Some of these areas include the Orangery Restaurant, which serves delicious food made from certain local products, gift shops, gardens, and beautiful walk ways, were guests can see the herds of fallow deer.

The place actually has two gift shops, a courtyard shop and a garden shop. The courtyard shop sells fine food, sumptuous chocolate, accessories, jewelleries, and toiletries unique to the Burghley House alone.

On the other hand, the garden shop, as it name implies is a shop for gardening. They sell plants, gardening tools, some souvenirs, accessories, books, as well as games and toys.

Belton House

Belton House

a picture from wikipedia

The Belton House

The Belton House is one of the most treasured mansions of the county, with its surrounding full covered by formal gardens and a few series of avenues. It is characterized as a Grade I listed country House in Belton.

The house is one complete example of a typical English country house, featuring the finest Carolean architecture.


The house was first one by the Brownlows, a dynasty of renowned layers. A certain John Brownlow accumulated the estate, however, he had not produced an offspring with his beloved wife.

Moreover, he is quite found of his great nephew and niece, making the two a perfect match. The marriage led them to inheriting the Belton House.

Interior and Contents

The house is quite sophisticated and historically, as well as being fully-panelled. The entrance can be done through the Marble Hall, while the reception should definitely be at the Saloon, a small drawing room.

Gardens and Park

On the year 1690, Brownlow obtained permission to enclose a thousand acre of land to made into a park as long as he kept the condition that deer be allowed to use it as their homes.

A park was laid out with avenues and a magnificent large pond was dug.

The Wars

During the time of the World War I, the owner of Belton House, as did most of the landowners, offered the house for government service. In 1914, it became an assembly point. A year after that, it became more than that as it was slowly converted into a home depot and training ground for soldiers.

The same offer happened during the World War II. The house became a part of the Royal Air Force.

The National Trust

Due to financial difficulties suffered by the owner near the end of the 20th century, the house’s ownership was transferred to the National Trust in the year 1984, somehow ending the 300 years hold of the Brownlow and Cust family. The house was then improved and added upon.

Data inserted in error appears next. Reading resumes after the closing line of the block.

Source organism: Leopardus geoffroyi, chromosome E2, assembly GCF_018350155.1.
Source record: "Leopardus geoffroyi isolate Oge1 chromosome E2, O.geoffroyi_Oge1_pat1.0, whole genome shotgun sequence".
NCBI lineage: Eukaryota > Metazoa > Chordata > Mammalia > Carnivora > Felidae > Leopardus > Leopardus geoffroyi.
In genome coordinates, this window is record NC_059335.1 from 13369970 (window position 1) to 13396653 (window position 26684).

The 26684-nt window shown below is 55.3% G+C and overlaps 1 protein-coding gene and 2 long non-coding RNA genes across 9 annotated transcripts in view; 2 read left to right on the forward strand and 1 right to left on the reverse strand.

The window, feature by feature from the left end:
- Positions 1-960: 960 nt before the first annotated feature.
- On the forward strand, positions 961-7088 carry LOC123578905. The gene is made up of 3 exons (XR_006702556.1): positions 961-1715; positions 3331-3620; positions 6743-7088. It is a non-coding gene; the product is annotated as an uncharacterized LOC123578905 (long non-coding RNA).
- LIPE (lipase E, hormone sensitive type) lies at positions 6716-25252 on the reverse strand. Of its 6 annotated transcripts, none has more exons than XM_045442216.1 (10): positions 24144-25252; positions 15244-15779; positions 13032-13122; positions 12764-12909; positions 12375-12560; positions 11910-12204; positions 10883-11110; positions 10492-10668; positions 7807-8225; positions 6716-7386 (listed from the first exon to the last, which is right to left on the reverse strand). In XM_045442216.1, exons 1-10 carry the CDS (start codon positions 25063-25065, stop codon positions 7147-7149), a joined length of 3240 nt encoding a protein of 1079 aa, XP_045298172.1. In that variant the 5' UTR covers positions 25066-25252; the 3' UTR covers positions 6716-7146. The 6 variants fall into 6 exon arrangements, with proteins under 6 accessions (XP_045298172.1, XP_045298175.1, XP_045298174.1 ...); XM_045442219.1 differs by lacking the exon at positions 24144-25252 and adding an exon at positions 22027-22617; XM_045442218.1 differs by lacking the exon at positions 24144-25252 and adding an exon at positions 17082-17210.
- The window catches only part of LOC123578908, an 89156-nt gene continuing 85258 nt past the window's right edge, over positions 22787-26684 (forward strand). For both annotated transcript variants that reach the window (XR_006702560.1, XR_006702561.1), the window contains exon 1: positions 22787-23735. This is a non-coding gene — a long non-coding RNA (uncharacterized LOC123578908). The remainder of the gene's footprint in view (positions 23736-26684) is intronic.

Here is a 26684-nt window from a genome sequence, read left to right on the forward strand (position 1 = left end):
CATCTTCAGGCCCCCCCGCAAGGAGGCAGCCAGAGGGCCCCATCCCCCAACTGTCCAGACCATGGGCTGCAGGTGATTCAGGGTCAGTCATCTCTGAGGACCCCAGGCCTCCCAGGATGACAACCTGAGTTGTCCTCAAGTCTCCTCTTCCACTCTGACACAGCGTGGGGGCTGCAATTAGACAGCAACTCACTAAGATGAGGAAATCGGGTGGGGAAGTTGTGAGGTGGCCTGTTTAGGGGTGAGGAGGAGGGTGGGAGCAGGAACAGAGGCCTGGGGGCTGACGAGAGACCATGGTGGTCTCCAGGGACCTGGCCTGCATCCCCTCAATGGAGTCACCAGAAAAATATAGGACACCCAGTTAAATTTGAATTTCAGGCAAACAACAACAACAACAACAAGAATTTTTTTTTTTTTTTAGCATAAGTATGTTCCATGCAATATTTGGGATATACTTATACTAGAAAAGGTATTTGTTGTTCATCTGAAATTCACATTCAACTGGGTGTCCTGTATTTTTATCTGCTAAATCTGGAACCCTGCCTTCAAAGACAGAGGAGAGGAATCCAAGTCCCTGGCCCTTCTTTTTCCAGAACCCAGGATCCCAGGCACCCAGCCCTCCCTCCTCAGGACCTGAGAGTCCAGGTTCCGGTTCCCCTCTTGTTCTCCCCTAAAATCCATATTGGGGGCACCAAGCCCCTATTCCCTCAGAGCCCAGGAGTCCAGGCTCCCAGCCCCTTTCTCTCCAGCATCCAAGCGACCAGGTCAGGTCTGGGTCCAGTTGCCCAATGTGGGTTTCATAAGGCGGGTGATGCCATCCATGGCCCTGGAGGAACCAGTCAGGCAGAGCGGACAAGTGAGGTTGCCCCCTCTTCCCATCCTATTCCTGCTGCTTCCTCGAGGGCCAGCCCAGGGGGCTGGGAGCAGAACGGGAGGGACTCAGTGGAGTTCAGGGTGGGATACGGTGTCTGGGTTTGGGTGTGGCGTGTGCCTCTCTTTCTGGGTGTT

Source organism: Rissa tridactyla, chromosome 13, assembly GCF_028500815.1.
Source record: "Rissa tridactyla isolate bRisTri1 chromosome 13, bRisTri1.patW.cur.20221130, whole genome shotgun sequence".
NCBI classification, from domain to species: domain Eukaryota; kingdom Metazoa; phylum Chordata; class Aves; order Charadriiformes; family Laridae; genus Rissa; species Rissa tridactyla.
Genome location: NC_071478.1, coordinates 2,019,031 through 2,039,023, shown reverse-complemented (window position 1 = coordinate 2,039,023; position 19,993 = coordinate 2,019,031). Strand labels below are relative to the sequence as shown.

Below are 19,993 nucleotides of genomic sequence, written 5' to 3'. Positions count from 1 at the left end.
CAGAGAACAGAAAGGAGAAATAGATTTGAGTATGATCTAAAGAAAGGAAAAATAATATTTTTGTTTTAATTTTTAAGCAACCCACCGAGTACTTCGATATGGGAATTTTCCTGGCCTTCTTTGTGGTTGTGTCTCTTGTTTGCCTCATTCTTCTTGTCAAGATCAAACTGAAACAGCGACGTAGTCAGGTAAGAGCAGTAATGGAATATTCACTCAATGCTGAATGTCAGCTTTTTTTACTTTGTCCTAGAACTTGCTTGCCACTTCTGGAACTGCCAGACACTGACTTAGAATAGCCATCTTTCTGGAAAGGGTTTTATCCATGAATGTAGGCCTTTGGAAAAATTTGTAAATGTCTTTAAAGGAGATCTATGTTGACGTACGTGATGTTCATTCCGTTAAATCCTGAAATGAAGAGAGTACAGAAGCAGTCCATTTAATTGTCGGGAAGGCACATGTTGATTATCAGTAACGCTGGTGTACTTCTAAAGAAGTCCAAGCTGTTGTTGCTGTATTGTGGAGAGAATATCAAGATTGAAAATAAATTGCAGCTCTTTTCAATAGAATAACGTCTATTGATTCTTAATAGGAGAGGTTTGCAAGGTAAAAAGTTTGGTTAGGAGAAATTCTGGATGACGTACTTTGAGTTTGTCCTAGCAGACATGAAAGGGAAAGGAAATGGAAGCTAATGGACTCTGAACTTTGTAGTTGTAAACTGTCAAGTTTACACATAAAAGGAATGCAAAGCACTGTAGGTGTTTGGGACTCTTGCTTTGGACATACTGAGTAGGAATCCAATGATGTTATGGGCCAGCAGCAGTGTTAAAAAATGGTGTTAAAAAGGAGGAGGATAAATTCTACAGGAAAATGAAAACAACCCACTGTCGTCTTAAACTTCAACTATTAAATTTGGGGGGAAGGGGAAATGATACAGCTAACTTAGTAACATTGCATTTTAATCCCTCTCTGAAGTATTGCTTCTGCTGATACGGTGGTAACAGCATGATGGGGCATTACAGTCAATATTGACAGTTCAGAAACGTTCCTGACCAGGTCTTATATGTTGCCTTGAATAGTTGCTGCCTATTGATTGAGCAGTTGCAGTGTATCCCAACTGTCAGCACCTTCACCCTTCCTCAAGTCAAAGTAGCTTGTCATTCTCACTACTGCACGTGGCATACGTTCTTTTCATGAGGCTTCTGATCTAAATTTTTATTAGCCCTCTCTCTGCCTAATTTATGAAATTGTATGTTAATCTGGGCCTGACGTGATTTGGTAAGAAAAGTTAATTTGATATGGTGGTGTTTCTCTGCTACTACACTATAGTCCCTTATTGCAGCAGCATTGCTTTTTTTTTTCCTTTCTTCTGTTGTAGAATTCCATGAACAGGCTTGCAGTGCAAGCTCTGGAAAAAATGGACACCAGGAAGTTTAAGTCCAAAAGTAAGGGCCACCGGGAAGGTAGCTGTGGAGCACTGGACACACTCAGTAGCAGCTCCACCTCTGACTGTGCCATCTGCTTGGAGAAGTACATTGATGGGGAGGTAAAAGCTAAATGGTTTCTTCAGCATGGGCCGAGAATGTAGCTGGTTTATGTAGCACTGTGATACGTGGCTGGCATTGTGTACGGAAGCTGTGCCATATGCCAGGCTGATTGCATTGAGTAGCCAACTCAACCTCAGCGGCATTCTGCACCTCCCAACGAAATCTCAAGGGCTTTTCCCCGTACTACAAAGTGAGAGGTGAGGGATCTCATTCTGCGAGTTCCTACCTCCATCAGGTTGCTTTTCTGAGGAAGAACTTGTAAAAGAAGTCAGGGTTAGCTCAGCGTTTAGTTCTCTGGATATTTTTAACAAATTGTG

Woolsthorpe Manor

Woolsthorpe Manor

A picture from wikipedia

Woolsthorpe Manor

The Woolsthorpe Manor is a manor house located at village of Woolsthorpe-by-Colsterworth, distinguishing it from another place in Lincolnshire with the same name. The manor is most popularly known as the birthplace and family home of the world famous scientist Sir Isaac Newton.

In his time, it was still a yeoman’s farmstead for rearing sheep, thus, the word “wood” on its name. This same place is the where Isaac Newton was born on the year 1642.

Being his home, this is where he went home to when Cambridge University closed due to a plague. At that time, he had nothing to do and was able to observe things, eventually performing his world famous experiments that brought light to some of this world’s mysteries.

The Woolsthorpe Manor was also the location of the site where he observed an apple falling off a tree, which paved the way for the law of gravitation we all are taught today. The tree is still alive and is there at the manor.

As of the present, the manor is owned by the National Trust and has been opened to the public for visits, educational tour, as well as a site for interactional learning.

It is still presented as a typical 17th century yeoman’s farmhouse.

Bourne Woods

Bourne Woods

A picture from explorelincolnshire website

Bourne Woods

The Bourne Woods is a quiet and ancient woodland, composing of mixed conifers. The woodland is owned by the Forestry Commission and is managed by the Forest Enterprise.

The Site

The site is composed of ridges of Jurassic land, overlooking the town. Somehow, the nature provides a site of gentle relief from all the busy doings of men.

Moreover, the woods are capped by glacial till or boulder clay. Most of the woods are, in a way, growing in the Jurassic clay and sand. The woods lay behind the field, where villagers due the daily labor of ploughing for crops.


The woodland is considered as primary and is composed of relicts of weldwood. The glacial tills, on the other hand, were identified as Britain Devensian.

Current Use

As of the present, the woods are taken care of and are managed for timber production, as well as some kind of leisure resource for the villagers and visitors. The wonderful natural characteristic of the place, as well as its rich mammalian and avian fauna, is best for cycling, jogging, dog-walking, or even simple site-seeing.


Tours and site-seeing are quite tiring activities. Rest and enjoy some delicious cuisine at the Top 3 Restaurants located at the district of South Kesteven, namely: the Cheyne Lane Bistro, the Bombay Brasserie, and the Mad Turk Restaurant.